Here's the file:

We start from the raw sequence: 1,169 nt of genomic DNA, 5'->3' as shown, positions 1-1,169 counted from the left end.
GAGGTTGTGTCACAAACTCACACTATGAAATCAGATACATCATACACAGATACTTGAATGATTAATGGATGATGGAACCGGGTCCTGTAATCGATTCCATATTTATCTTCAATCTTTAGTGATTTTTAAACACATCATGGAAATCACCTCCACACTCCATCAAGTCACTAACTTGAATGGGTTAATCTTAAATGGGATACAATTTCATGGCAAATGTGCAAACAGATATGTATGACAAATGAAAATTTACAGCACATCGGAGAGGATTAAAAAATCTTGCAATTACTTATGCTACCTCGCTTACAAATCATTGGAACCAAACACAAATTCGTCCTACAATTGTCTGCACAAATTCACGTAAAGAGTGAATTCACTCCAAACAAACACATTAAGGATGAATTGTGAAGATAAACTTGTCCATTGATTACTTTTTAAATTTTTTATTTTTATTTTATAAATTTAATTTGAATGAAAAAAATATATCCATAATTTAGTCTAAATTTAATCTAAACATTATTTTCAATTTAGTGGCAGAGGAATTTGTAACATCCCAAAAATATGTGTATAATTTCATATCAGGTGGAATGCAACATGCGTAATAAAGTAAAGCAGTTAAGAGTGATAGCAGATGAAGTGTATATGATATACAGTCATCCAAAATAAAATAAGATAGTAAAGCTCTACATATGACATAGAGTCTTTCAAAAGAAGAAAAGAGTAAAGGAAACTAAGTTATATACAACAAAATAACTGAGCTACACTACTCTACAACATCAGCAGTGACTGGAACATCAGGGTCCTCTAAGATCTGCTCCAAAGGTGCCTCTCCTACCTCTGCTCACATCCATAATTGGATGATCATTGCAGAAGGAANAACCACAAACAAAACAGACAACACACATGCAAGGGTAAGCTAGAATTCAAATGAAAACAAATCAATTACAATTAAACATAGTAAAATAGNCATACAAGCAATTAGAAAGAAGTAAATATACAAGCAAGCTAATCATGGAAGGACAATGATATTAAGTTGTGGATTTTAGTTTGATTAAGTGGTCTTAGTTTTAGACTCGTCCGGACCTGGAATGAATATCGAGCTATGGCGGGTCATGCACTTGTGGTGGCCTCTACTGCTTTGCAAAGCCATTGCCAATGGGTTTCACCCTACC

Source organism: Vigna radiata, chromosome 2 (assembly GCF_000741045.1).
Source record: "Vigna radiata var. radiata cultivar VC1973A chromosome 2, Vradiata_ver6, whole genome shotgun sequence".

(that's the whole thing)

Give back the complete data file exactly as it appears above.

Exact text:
We start from the raw sequence: 1,169 nt of genomic DNA, 5'->3' as shown, positions 1-1,169 counted from the left end.
GAGGTTGTGTCACAAACTCACACTATGAAATCAGATACATCATACACAGATACTTGAATGATTAATGGATGATGGAACCGGGTCCTGTAATCGATTCCATATTTATCTTCAATCTTTAGTGATTTTTAAACACATCATGGAAATCACCTCCACACTCCATCAAGTCACTAACTTGAATGGGTTAATCTTAAATGGGATACAATTTCATGGCAAATGTGCAAACAGATATGTATGACAAATGAAAATTTACAGCACATCGGAGAGGATTAAAAAATCTTGCAATTACTTATGCTACCTCGCTTACAAATCATTGGAACCAAACACAAATTCGTCCTACAATTGTCTGCACAAATTCACGTAAAGAGTGAATTCACTCCAAACAAACACATTAAGGATGAATTGTGAAGATAAACTTGTCCATTGATTACTTTTTAAATTTTTTATTTTTATTTTATAAATTTAATTTGAATGAAAAAAATATATCCATAATTTAGTCTAAATTTAATCTAAACATTATTTTCAATTTAGTGGCAGAGGAATTTGTAACATCCCAAAAATATGTGTATAATTTCATATCAGGTGGAATGCAACATGCGTAATAAAGTAAAGCAGTTAAGAGTGATAGCAGATGAAGTGTATATGATATACAGTCATCCAAAATAAAATAAGATAGTAAAGCTCTACATATGACATAGAGTCTTTCAAAAGAAGAAAAGAGTAAAGGAAACTAAGTTATATACAACAAAATAACTGAGCTACACTACTCTACAACATCAGCAGTGACTGGAACATCAGGGTCCTCTAAGATCTGCTCCAAAGGTGCCTCTCCTACCTCTGCTCACATCCATAATTGGATGATCATTGCAGAAGGAANAACCACAAACAAAACAGACAACACACATGCAAGGGTAAGCTAGAATTCAAATGAAAACAAATCAATTACAATTAAACATAGTAAAATAGNCATACAAGCAATTAGAAAGAAGTAAATATACAAGCAAGCTAATCATGGAAGGACAATGATATTAAGTTGTGGATTTTAGTTTGATTAAGTGGTCTTAGTTTTAGACTCGTCCGGACCTGGAATGAATATCGAGCTATGGCGGGTCATGCACTTGTGGTGGCCTCTACTGCTTTGCAAAGCCATTGCCAATGGGTTTCACCCTACC

Source organism: Vigna radiata, chromosome 2 (assembly GCF_000741045.1).
Source record: "Vigna radiata var. radiata cultivar VC1973A chromosome 2, Vradiata_ver6, whole genome shotgun sequence".